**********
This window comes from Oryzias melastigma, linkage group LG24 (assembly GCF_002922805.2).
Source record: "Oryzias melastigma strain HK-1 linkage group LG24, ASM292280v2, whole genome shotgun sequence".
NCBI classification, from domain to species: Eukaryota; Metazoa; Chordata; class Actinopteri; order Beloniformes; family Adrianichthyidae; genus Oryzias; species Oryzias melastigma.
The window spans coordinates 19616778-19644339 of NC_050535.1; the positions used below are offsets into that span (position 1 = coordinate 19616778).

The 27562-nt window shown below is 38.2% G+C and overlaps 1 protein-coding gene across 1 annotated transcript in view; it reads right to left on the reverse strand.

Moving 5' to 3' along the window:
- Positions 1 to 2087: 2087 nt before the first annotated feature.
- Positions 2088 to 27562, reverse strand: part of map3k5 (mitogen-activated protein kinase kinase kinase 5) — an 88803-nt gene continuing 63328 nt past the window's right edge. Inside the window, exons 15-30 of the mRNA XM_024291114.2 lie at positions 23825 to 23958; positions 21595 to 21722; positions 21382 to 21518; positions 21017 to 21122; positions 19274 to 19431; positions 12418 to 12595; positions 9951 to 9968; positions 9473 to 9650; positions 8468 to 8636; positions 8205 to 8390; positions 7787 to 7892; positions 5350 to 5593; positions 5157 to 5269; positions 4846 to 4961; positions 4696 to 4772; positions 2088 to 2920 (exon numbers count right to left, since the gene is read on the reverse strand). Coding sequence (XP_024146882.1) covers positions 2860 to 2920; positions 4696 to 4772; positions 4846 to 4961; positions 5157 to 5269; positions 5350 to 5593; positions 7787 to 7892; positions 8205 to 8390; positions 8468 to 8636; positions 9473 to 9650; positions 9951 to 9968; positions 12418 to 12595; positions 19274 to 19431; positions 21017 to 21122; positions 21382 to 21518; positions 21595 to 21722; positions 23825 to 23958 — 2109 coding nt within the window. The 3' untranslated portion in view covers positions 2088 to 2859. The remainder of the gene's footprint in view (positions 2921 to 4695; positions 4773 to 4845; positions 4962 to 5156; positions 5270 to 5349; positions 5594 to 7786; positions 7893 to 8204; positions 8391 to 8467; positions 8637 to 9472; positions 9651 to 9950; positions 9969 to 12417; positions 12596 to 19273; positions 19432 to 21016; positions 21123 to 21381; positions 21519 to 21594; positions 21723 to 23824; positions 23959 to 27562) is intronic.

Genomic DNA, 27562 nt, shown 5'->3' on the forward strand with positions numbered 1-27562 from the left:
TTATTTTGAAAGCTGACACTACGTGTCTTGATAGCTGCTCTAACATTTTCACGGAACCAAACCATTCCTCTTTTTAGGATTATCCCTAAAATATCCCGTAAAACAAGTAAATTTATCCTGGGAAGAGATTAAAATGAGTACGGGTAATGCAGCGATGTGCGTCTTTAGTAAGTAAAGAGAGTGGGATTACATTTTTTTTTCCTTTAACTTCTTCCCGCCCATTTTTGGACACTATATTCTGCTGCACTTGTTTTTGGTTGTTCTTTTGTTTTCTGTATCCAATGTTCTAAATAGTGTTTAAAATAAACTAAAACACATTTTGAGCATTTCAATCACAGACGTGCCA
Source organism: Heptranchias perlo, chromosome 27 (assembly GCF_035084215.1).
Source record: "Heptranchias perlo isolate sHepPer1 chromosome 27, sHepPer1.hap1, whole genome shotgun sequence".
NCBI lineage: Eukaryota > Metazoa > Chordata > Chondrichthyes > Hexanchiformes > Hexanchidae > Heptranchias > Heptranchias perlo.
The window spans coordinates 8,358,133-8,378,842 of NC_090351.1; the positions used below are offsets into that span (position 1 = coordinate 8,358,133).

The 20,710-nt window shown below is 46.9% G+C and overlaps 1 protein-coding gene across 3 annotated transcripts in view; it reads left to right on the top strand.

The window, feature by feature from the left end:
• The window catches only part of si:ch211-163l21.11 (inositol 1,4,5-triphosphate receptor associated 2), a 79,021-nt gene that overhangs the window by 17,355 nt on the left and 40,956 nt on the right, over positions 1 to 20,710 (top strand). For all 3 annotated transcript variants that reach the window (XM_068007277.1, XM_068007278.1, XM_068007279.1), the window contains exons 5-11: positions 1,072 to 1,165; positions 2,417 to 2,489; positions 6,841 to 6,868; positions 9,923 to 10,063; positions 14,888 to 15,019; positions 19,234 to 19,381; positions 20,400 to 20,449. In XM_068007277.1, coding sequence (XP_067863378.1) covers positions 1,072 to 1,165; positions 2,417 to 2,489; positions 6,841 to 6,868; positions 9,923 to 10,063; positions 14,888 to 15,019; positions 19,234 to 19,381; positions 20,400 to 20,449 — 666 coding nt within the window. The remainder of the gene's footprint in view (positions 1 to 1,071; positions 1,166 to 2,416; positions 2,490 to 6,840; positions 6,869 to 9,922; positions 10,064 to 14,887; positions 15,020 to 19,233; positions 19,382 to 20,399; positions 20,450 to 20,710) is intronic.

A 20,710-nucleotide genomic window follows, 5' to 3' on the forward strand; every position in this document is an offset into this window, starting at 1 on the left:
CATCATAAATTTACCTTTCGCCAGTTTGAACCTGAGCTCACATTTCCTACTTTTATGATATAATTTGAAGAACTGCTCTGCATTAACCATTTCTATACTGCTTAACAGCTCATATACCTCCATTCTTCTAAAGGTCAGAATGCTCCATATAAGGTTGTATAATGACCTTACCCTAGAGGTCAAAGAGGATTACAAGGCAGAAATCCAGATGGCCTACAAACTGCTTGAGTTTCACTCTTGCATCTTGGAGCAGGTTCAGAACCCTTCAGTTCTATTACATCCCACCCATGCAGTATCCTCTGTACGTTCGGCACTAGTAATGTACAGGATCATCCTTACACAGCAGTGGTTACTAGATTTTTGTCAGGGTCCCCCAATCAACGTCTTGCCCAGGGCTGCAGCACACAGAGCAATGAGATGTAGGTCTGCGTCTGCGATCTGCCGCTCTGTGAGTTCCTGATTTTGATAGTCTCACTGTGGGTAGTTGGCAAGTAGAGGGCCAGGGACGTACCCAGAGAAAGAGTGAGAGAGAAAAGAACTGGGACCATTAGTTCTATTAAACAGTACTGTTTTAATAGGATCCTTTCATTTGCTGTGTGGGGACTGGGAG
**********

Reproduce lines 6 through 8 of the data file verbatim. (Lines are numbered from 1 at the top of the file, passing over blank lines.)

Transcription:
Moving 5' to 3' along the window:
- Positions 1 to 2087: 2087 nt before the first annotated feature.
- Positions 2088 to 27562, reverse strand: part of map3k5 (mitogen-activated protein kinase kinase kinase 5) — an 88803-nt gene continuing 63328 nt past the window's right edge. Inside the window, exons 15-30 of the mRNA XM_024291114.2 lie at positions 23825 to 23958; positions 21595 to 21722; positions 21382 to 21518; positions 21017 to 21122; positions 19274 to 19431; positions 12418 to 12595; positions 9951 to 9968; positions 9473 to 9650; positions 8468 to 8636; positions 8205 to 8390; positions 7787 to 7892; positions 5350 to 5593; positions 5157 to 5269; positions 4846 to 4961; positions 4696 to 4772; positions 2088 to 2920 (exon numbers count right to left, since the gene is read on the reverse strand). Coding sequence (XP_024146882.1) covers positions 2860 to 2920; positions 4696 to 4772; positions 4846 to 4961; positions 5157 to 5269; positions 5350 to 5593; positions 7787 to 7892; positions 8205 to 8390; positions 8468 to 8636; positions 9473 to 9650; positions 9951 to 9968; positions 12418 to 12595; positions 19274 to 19431; positions 21017 to 21122; positions 21382 to 21518; positions 21595 to 21722; positions 23825 to 23958 — 2109 coding nt within the window. The 3' untranslated portion in view covers positions 2088 to 2859. The remainder of the gene's footprint in view (positions 2921 to 4695; positions 4773 to 4845; positions 4962 to 5156; positions 5270 to 5349; positions 5594 to 7786; positions 7893 to 8204; positions 8391 to 8467; positions 8637 to 9472; positions 9651 to 9950; positions 9969 to 12417; positions 12596 to 19273; positions 19432 to 21016; positions 21123 to 21381; positions 21519 to 21594; positions 21723 to 23824; positions 23959 to 27562) is intronic.